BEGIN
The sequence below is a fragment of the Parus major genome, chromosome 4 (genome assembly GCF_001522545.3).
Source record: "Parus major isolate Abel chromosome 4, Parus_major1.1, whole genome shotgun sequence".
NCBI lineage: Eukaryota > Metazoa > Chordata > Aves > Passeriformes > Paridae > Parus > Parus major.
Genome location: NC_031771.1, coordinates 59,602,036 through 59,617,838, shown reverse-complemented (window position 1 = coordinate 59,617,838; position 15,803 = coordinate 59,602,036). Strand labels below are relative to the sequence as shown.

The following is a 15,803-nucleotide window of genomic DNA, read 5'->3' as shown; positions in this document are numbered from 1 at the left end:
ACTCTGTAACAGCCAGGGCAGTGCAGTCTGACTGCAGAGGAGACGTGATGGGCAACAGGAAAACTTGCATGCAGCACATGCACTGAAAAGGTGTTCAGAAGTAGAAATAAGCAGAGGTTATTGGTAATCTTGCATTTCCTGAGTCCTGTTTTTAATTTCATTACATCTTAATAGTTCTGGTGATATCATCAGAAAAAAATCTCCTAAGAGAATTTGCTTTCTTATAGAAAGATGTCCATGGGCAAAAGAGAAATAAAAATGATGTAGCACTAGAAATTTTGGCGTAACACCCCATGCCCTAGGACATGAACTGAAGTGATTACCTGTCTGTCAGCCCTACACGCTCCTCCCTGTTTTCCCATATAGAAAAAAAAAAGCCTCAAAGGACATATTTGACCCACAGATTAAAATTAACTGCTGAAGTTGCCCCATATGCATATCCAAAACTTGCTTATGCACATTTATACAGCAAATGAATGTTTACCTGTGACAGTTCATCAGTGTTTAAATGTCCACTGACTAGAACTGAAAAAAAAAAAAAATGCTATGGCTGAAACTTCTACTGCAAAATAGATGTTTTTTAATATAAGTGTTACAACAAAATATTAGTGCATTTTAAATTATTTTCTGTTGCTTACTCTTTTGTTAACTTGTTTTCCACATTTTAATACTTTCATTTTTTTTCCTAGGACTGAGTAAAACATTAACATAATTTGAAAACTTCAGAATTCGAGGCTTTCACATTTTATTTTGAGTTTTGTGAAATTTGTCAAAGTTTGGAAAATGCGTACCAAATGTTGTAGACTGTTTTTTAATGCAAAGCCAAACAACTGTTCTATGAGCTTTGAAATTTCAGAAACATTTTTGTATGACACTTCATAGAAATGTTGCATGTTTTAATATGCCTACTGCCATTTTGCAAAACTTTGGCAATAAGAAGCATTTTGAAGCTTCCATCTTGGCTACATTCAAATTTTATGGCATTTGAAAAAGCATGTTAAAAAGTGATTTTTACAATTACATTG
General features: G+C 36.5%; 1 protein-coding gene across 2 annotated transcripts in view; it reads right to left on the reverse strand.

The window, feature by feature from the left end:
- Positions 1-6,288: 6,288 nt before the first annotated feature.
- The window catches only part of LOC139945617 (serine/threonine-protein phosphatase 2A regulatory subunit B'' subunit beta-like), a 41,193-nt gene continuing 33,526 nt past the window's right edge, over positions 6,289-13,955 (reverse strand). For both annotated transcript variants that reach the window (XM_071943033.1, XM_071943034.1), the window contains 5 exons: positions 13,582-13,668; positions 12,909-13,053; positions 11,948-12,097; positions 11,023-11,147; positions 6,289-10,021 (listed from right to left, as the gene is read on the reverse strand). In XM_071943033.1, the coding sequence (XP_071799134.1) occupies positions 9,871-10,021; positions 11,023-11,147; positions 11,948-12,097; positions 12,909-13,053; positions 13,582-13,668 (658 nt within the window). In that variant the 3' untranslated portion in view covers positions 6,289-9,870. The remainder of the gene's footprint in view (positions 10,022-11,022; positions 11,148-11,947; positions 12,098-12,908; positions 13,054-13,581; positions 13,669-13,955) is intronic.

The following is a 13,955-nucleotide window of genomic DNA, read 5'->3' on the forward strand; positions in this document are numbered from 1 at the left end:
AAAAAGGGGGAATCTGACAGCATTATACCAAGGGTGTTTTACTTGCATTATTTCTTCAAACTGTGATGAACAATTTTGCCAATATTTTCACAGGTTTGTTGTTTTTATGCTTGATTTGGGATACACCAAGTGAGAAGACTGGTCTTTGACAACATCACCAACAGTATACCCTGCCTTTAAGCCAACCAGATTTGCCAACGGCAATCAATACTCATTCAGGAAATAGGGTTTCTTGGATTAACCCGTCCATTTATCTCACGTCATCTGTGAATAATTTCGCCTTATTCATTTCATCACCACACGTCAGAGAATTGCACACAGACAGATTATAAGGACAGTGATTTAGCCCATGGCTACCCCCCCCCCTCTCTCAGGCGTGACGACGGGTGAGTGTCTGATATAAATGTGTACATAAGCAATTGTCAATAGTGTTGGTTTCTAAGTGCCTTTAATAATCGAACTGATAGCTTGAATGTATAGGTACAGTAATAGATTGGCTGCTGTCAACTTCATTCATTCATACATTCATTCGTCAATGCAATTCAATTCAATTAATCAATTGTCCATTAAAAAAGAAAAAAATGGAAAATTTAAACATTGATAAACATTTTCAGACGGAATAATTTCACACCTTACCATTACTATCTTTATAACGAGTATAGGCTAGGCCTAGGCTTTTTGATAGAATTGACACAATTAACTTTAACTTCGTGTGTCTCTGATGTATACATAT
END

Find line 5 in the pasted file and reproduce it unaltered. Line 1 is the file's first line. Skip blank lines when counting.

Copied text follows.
The following is a 15,803-nucleotide window of genomic DNA, read 5'->3' as shown; positions in this document are numbered from 1 at the left end: